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2018/19 Undergraduate Module Catalogue

ENGL1261 Poetry: Reading and Interpretation

20 creditsClass Size: 300

For full module descriptions of our level 2 and 3 undergraduate modules (including details of preparatory reading, texts for purchase and required unassessed work) please see the Undergraduate Module Handbook in the English Organisation on the VLE.

Visiting and Exchange Students must read this information before selecting modules.

Module manager: Professor John Whale
Email: j.c.whale@leeds.ac.uk

Taught: Semester 2 View Timetable

Year running 2018/19

Pre-requisite qualifications

Grade B at A level in English Language or Literature or equivalent.

This module is mutually exclusive with

ENGL1260Poetry: Reading & Interpretat

Module replaces

ENGL1130ENGL1260

This module is not approved as a discovery module

Objectives

On completion of this module, students should be able to read poetic texts with an awareness of historical context; they will possess the fundamental critical skills and terminologies required to produce close textual readings of poetry and be familiar with range of critical/theoretical approaches to poetry and to literature and culture across history more generally.

Learning outcomes
In terms of Academic Excellence this module develops critical thinking, flexibility of thought and analytical skills. It supports and develops the ability to work autonomously, initiative, planning and organisational skills. Students will learn to analyse information, synthesise views and make connections; students will be critically aware of, and be informed by, current knowledge; and will develop research skills. In short:

- Skills for effective communication, oral and written.
- Capacity to analyse and critically examine diverse forms of discourse.
- Ability to acquire quantities of complex information of diverse kinds in a structured and systematic way.
- Capacity for independent thought and judgement.
- Critical reasoning.
- Research skills, including information retrieval skills, the organisation of material, and the evaluation of its importance.
- IT skills.
- Time management and organisational skills.
- Independent learning.

Skills outcomes
Skills for effective communication, oral and written.
Capacity to analyse and critically examine diverse forms of discourse.
Ability to acquire quantities of complex information of diverse kinds in a structured and systematic way.
Capacity for independent thought and judgement.
Critical reasoning.
Research skills, including information retrieval skills, the organisation of material, and the evaluation of its importance.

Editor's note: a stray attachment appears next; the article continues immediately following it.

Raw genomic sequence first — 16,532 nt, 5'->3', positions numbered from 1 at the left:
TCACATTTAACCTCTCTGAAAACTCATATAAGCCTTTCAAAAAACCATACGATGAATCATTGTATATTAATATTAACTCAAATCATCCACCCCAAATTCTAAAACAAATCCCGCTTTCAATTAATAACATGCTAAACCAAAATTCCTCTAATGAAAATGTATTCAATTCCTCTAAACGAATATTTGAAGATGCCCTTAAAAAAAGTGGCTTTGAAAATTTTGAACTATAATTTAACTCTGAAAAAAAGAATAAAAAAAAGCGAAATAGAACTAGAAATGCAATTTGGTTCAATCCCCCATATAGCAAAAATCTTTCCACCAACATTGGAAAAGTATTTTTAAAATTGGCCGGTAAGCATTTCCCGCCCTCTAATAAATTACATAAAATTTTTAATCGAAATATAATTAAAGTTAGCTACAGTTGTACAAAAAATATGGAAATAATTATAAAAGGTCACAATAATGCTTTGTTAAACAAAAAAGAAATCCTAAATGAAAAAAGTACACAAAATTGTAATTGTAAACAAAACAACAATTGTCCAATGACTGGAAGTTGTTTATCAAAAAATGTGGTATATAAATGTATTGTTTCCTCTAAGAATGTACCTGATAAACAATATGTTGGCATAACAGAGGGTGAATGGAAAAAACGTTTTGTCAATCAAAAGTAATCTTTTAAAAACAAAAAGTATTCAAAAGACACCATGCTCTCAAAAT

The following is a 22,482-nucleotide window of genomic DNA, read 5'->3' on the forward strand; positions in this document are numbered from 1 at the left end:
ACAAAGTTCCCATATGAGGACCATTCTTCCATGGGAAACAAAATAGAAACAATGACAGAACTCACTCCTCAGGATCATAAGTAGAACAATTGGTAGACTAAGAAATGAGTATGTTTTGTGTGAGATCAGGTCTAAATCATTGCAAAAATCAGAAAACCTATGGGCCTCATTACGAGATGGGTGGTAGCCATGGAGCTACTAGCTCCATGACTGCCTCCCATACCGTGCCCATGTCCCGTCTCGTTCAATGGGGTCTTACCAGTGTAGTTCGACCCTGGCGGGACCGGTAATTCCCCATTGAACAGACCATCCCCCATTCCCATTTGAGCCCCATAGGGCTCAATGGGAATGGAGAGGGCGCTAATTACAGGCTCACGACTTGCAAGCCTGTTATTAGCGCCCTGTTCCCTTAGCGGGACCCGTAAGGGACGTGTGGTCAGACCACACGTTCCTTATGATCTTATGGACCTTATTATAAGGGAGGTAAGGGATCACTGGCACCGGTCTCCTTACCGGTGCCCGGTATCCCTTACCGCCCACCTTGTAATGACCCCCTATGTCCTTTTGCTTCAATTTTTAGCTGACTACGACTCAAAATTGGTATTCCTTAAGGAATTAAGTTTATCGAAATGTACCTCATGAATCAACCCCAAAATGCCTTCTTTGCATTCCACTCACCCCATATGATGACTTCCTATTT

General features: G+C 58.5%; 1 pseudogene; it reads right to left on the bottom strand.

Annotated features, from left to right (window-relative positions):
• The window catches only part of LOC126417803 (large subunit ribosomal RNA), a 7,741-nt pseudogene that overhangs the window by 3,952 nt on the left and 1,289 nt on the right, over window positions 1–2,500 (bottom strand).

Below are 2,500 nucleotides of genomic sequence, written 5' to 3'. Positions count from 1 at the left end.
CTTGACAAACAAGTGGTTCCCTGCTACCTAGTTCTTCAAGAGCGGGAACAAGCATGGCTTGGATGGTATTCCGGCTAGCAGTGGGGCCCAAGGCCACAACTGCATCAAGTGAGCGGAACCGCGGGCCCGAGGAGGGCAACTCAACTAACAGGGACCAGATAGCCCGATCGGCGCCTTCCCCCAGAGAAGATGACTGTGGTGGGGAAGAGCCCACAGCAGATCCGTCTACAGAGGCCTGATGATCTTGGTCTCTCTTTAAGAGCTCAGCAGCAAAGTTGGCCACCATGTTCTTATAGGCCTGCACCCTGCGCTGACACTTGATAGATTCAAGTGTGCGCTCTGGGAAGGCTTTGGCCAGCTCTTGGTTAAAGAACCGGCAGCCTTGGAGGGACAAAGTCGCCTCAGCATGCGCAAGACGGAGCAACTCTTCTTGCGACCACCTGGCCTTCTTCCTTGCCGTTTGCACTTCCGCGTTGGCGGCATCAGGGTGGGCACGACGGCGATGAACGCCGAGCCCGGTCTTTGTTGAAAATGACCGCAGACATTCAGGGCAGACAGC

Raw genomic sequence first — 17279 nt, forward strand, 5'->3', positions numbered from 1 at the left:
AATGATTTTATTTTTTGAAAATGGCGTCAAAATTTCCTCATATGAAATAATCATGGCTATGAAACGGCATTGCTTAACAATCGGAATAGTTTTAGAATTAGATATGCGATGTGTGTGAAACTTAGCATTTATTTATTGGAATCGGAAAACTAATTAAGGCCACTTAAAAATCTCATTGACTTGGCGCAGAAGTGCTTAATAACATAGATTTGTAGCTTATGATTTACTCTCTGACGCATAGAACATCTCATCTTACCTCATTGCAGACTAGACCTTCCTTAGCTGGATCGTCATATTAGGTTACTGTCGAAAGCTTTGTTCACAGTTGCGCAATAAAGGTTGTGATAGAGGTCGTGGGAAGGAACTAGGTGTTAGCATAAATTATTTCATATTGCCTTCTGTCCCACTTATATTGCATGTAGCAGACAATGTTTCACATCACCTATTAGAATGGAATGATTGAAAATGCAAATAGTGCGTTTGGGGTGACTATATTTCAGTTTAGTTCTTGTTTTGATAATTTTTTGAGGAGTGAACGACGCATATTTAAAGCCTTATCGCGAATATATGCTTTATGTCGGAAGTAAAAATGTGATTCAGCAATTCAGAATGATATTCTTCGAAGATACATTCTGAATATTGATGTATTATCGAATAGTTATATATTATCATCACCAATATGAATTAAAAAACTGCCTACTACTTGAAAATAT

IT skills.
Time management and organisational skills.
Independent learning.


Syllabus

To read poetry is to go back to what's elemental in literature - that is, both to the earliest form of literature, and also to what is fundamental and distinct about literature as a medium. This module aims to immerse you in, and enchant you with, the multiple elements of poetry. Working to define essential aspects of poetic form such as rhythm, rhyme, metre, language, sound and poetic figures, we will help to sharpen your interpretative technique in order to understand the complex and fascinating relation between form and content in poetry. Through a range of poetic voices and periods in poetry in English (also including American poetry, dialect poetry, medieval poetry), you will cover distinct poetic traditions, such as the ballad, the lyric and the sonnet, and will consider the affiliation between poetry and song, poetry and speech, and poetry and performance. You will be introduced to poetry in archives and will have a chance to look at original poems by well-known poets in draft versions. Critical and theoretical debates about the nature and function of poetry will be explored, as we think about why poetry matters and how it matters; and why it should continue to be read in our prose-heavy world of today.

Teaching methods

Delivery typeNumberLength hoursStudent hours
Lecture221.0022.00
Seminar101.0010.00
Private study hours168.00
Total Contact hours32.00
Total hours (100hr per 10 credits)200.00

Private study

To include preparation and reading for each weekly seminar; additional reading from the indicative reading list; preparation of any unassessed tasks as required, preparation of assessed work.

Opportunities for Formative Feedback

- Seminar contribution.
- Feedback on close-reading exercise.
- Feedback on research exercise.
- Feedback on essay.

Methods of assessment


Coursework
Assessment typeNotes% of formal assessment
Written Work500 word close reading exercise25.00
Written Work1,000 word research exercise in relation to a poetry archive25.00
Essay1000 words50.00
Total percentage (Assessment Coursework)100.00

Normally resits will be assessed by the same methodology as the first attempt, unless otherwise stated

Reading list

The reading list is available from the Library website

Last updated: 01/04/2019

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